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Brandon & Gullo Lawyers > Articles > Entering a Commercial Lease is no trivial matter

5 Things To Keep In Mind Before Entering a Commercial Lease

If you’re a business owner it is unlikely that a commercial lease is a foreign concept to you – businesses enter into them every day. Despite the fact it may seem like a simple thing to understand, signing a commercial lease is no trivial matter, in fact, many businesses find themselves in tricky and often avoidable spots when they rush into signing commercial leases.

What is a Commercial Lease?

A commercial lease is a binding contract between the owner of a commercial property and someone who wants use of it for a set period. Usually, we are talking about office space, shop fronts, factories, warehouses, or other places you might choose to run your business from. Once a commercial lease is signed, the lessee is obligated to comply with ALL the terms for the full term of the lease. Not something you want to rush into!

Noting this, we believe there are 5 questions you should ask yourself before signing a commercial lease.

1. Are the Premises Suitable for Your Needs?

Due-diligence is paramount when entering into any commercial lease. This should include things like understanding if the premises is well maintained, what’s included, what fit out would be required and whether it’s even possible, through to determining how it is zoned and whether your business can in fact operate there.

The truth is, not all premises will be suited to your proposed use. When considering a commercial lease, check with the local council to see how it is zoned and whether your business can operate from there. In the event it wasn’t zoned appropriately but you really loved the premises, you might consider lodging a development approval with the council to use the premises for your proposed use. This is a special condition that should be drafted into your lease so if your proposal is rejected by council, you are not bound by the lease.

Remember, if you have signed the lease without adding this condition and council rejects your proposal, you are still obligated to meet the terms of the lease (such as paying rent) even if your business can’t operate there!

Another important consideration is whether you have exclusive use within the building, land or area. This will prevent other businesses similar to your own from opening up next door and becoming your direct competition.   

2. Do You Understand the Costs?

A commercial lease should be specific as to the costs but be sure to look out for what outgoings are noted in the agreement. It is a good idea to request a breakdown of the likely outgoings payable in addition to rent so you know what to expect.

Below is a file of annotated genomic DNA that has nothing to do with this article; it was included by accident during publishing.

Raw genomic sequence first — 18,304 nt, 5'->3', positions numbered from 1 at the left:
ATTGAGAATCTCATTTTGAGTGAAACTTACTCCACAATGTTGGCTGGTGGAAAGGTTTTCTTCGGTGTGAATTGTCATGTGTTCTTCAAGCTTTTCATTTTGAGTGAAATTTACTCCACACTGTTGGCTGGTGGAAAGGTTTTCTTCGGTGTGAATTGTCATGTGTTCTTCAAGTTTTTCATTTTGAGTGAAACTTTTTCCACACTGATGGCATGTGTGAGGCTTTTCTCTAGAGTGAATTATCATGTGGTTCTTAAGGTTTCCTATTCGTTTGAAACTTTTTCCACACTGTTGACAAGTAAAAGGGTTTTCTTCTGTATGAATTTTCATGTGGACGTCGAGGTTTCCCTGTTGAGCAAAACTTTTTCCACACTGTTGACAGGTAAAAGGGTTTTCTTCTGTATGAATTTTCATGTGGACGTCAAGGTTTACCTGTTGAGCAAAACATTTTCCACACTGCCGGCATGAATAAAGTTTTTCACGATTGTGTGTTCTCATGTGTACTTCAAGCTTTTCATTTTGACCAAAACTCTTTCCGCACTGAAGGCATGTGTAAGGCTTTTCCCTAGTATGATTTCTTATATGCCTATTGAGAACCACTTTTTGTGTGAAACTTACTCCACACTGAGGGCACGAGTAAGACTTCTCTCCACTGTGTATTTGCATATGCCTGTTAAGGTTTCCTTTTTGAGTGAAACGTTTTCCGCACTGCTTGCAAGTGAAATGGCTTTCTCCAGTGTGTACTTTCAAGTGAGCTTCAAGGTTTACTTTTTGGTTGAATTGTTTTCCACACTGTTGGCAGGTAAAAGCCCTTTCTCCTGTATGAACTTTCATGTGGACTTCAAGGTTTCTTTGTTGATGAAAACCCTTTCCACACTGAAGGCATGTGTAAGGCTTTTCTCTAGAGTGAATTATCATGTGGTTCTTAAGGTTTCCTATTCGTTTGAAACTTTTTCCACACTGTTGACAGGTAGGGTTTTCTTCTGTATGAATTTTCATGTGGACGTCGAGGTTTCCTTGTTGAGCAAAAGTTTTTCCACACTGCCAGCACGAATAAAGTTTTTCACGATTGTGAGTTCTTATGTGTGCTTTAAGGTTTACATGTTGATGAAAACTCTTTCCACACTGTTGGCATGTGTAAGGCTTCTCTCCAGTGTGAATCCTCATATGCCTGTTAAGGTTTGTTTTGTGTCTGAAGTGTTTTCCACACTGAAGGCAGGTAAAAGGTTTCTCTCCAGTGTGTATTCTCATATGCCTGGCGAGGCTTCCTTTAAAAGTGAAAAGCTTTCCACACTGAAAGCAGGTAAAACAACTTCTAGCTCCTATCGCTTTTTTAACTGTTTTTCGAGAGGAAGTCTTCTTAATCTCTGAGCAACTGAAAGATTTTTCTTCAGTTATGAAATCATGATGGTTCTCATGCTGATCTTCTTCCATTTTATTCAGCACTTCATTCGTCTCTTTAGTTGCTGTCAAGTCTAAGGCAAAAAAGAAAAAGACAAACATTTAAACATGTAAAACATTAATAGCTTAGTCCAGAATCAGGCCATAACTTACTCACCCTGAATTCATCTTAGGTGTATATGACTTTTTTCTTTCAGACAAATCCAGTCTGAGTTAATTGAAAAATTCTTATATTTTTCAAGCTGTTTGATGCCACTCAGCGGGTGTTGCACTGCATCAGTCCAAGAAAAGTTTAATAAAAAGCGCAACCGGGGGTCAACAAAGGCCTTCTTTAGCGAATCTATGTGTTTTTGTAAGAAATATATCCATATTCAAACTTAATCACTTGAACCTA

It’s also important to understand how future rent is calculated. There are positives and negatives to the various methods of rent calculation. For example, market rent lets you take advantage of the turns in the market, but set increases or increases by CPI gives you more certainty for the future.

You should also watch out for “ratchet” rent review provisions as these are often included in commercial leases and means rent can increase at market review but cannot decrease.

You’ll want to know about that!

It is a good idea to seek financial advice around all the current and future costs of your commercial lease to ensure your business can afford it and you fully understand it. 

3. Are there Incentives?

Often leases include incentives to entice tenants. This might look like a rent-free period, a rent reduction or a fit-out contribution. It is vital that any agreements, including side arrangements or ‘handshake’ deals, are clearly documented in the terms of the lease otherwise they are unlikely to be enforceable. Also, be aware that these incentives may have a payback provision in the lease requiring you to repay it after a particular event. 

4. Will You Need to Provide a Personal Guarantee? 

It may be that the landlord requests you provide a personal guarantee to provide them extra protection if you are unable to meet the costs.

Personal guarantees can be risky as they make you personally liable for any debts if your business is unable to pay.

There are some alternatives to signing a personal guarantee that you may like to consider and you can read about these in our previous article, 4 Myths Busted About Personal Guarantees. 

5. Have You Sought Legal Advice?

This part is paramount! Any and every would-be lessee should always seek advice when contemplating a commercial lease given the large rental and outgoing outlay they will incur over the term of the lease, together with the possible fit-out costs and make-good provisions. Commercial leases can be complex and lengthy often running up to 50 pages. Having a lawyer read over and then explain the terms of lease and your exposure to you is crucial in protecting your interests and avoiding misunderstanding about your obligations under the lease.

Another reason to bring a lawyer on board is to help with negotiations – our clients are often surprised at how much wriggle room they have when negotiating favourable terms in their commercial lease. An experienced legal advisor can assist in negotiating key terms such as rent, options to renew, incentive terms, and more.



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